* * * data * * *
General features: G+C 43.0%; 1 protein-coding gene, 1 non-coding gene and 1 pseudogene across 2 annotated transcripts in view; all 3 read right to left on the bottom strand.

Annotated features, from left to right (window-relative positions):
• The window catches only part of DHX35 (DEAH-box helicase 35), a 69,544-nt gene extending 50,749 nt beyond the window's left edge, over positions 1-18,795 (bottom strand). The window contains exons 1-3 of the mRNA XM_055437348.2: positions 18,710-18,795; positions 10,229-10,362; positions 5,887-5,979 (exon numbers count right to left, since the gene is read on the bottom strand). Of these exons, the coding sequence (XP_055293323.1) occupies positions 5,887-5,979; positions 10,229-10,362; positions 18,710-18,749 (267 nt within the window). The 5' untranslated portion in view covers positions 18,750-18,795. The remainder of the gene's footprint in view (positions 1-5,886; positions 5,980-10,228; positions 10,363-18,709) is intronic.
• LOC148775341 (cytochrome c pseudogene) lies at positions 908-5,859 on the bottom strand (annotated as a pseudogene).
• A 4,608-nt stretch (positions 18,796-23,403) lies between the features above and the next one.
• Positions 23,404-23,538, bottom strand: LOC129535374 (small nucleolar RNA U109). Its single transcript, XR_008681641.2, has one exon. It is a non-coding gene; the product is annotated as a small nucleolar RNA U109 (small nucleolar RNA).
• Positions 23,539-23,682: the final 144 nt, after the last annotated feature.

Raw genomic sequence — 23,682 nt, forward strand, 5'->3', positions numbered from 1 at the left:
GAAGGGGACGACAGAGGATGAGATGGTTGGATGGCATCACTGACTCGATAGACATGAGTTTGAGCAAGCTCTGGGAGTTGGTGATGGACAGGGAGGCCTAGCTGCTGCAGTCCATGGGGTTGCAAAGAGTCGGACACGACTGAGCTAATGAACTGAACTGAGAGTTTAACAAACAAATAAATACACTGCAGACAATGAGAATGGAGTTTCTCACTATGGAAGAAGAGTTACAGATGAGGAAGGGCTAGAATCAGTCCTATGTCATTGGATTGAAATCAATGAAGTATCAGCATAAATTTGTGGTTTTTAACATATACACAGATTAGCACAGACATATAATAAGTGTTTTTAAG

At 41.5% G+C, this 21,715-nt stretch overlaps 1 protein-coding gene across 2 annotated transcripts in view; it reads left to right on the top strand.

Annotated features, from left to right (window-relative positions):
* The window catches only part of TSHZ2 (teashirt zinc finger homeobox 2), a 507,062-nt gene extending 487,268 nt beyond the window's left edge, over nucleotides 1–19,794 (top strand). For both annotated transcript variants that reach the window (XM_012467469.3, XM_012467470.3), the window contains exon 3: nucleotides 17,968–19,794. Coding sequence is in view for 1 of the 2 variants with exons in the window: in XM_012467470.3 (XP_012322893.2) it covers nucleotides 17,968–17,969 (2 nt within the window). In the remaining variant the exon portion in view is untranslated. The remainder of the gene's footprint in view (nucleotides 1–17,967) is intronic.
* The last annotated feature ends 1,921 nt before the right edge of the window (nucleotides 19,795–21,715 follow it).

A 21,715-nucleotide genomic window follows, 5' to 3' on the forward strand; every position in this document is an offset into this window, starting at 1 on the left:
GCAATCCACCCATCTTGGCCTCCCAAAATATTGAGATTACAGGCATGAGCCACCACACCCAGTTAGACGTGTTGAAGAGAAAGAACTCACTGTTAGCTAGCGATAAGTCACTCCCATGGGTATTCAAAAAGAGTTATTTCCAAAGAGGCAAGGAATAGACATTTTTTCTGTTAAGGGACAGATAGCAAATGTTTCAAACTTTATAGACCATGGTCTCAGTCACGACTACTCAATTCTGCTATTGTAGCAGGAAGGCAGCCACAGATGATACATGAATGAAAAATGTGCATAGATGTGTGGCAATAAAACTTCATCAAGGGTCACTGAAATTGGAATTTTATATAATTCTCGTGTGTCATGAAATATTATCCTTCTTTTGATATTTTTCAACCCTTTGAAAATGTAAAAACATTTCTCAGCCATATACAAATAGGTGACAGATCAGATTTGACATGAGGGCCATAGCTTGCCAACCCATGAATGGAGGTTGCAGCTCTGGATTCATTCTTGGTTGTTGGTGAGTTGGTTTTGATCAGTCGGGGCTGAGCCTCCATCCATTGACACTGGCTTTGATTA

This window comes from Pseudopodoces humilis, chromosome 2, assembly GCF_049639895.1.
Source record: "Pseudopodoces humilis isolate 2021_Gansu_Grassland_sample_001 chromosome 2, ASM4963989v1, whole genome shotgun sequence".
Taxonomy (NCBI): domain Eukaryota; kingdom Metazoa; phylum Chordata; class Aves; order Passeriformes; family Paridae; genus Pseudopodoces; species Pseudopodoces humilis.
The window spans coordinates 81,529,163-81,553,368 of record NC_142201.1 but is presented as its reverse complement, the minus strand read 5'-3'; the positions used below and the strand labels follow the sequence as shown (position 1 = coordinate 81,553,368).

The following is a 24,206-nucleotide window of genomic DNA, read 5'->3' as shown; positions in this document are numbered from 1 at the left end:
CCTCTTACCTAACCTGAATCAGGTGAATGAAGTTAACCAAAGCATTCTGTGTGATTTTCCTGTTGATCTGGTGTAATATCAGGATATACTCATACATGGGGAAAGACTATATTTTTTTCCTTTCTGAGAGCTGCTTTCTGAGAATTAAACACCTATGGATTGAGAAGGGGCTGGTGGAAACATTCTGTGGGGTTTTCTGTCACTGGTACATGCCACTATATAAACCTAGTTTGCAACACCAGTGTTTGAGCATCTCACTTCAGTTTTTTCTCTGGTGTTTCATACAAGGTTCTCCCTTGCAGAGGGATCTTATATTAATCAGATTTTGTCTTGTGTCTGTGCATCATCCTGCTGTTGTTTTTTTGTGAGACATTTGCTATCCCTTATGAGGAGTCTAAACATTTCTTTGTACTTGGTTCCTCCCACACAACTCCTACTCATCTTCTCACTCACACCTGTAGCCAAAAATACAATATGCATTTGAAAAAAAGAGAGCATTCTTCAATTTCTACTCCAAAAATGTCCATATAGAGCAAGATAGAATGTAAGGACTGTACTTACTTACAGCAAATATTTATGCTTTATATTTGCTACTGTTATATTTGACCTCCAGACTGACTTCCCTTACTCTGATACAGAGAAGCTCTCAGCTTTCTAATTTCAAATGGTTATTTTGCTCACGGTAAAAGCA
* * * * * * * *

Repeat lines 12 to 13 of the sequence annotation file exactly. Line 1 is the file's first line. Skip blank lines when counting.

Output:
* The window catches only part of TSHZ2 (teashirt zinc finger homeobox 2), a 507,062-nt gene extending 487,268 nt beyond the window's left edge, over nucleotides 1–19,794 (top strand). For both annotated transcript variants that reach the window (XM_012467469.3, XM_012467470.3), the window contains exon 3: nucleotides 17,968–19,794. Coding sequence is in view for 1 of the 2 variants with exons in the window: in XM_012467470.3 (XP_012322893.2) it covers nucleotides 17,968–17,969 (2 nt within the window). In the remaining variant the exon portion in view is untranslated. The remainder of the gene's footprint in view (nucleotides 1–17,967) is intronic.
* The last annotated feature ends 1,921 nt before the right edge of the window (nucleotides 19,795–21,715 follow it).